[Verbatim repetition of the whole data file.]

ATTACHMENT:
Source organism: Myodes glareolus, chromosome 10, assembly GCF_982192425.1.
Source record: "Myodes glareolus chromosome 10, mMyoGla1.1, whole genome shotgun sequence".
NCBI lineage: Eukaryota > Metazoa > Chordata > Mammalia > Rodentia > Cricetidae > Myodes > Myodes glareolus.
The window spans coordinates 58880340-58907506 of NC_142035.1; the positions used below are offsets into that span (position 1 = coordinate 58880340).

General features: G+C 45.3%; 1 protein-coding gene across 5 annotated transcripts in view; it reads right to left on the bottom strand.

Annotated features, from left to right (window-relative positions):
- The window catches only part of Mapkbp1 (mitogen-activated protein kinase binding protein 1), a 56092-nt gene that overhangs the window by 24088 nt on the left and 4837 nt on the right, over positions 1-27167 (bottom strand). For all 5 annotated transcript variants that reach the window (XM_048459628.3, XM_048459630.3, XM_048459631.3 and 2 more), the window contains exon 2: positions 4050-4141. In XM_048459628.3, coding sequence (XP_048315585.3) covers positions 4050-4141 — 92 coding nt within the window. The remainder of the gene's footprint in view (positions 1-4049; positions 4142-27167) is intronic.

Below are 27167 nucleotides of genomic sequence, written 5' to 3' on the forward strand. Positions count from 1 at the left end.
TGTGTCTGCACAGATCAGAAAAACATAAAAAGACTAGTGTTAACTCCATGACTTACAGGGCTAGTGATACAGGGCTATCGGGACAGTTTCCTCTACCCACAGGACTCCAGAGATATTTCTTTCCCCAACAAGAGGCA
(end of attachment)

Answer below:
Source organism: Myodes glareolus, chromosome 10, assembly GCF_982192425.1.
Source record: "Myodes glareolus chromosome 10, mMyoGla1.1, whole genome shotgun sequence".
NCBI lineage: Eukaryota > Metazoa > Chordata > Mammalia > Rodentia > Cricetidae > Myodes > Myodes glareolus.
The window spans coordinates 58880340-58907506 of NC_142035.1; the positions used below are offsets into that span (position 1 = coordinate 58880340).

General features: G+C 45.3%; 1 protein-coding gene across 5 annotated transcripts in view; it reads right to left on the bottom strand.

Annotated features, from left to right (window-relative positions):
- The window catches only part of Mapkbp1 (mitogen-activated protein kinase binding protein 1), a 56092-nt gene that overhangs the window by 24088 nt on the left and 4837 nt on the right, over positions 1-27167 (bottom strand). For all 5 annotated transcript variants that reach the window (XM_048459628.3, XM_048459630.3, XM_048459631.3 and 2 more), the window contains exon 2: positions 4050-4141. In XM_048459628.3, coding sequence (XP_048315585.3) covers positions 4050-4141 — 92 coding nt within the window. The remainder of the gene's footprint in view (positions 1-4049; positions 4142-27167) is intronic.

Below are 27167 nucleotides of genomic sequence, written 5' to 3' on the forward strand. Positions count from 1 at the left end.
TGTGTCTGCACAGATCAGAAAAACATAAAAAGACTAGTGTTAACTCCATGACTTACAGGGCTAGTGATACAGGGCTATCGGGACAGTTTCCTCTACCCACAGGACTCCAGAGATATTTCTTTCCCCAACAAGAGGCA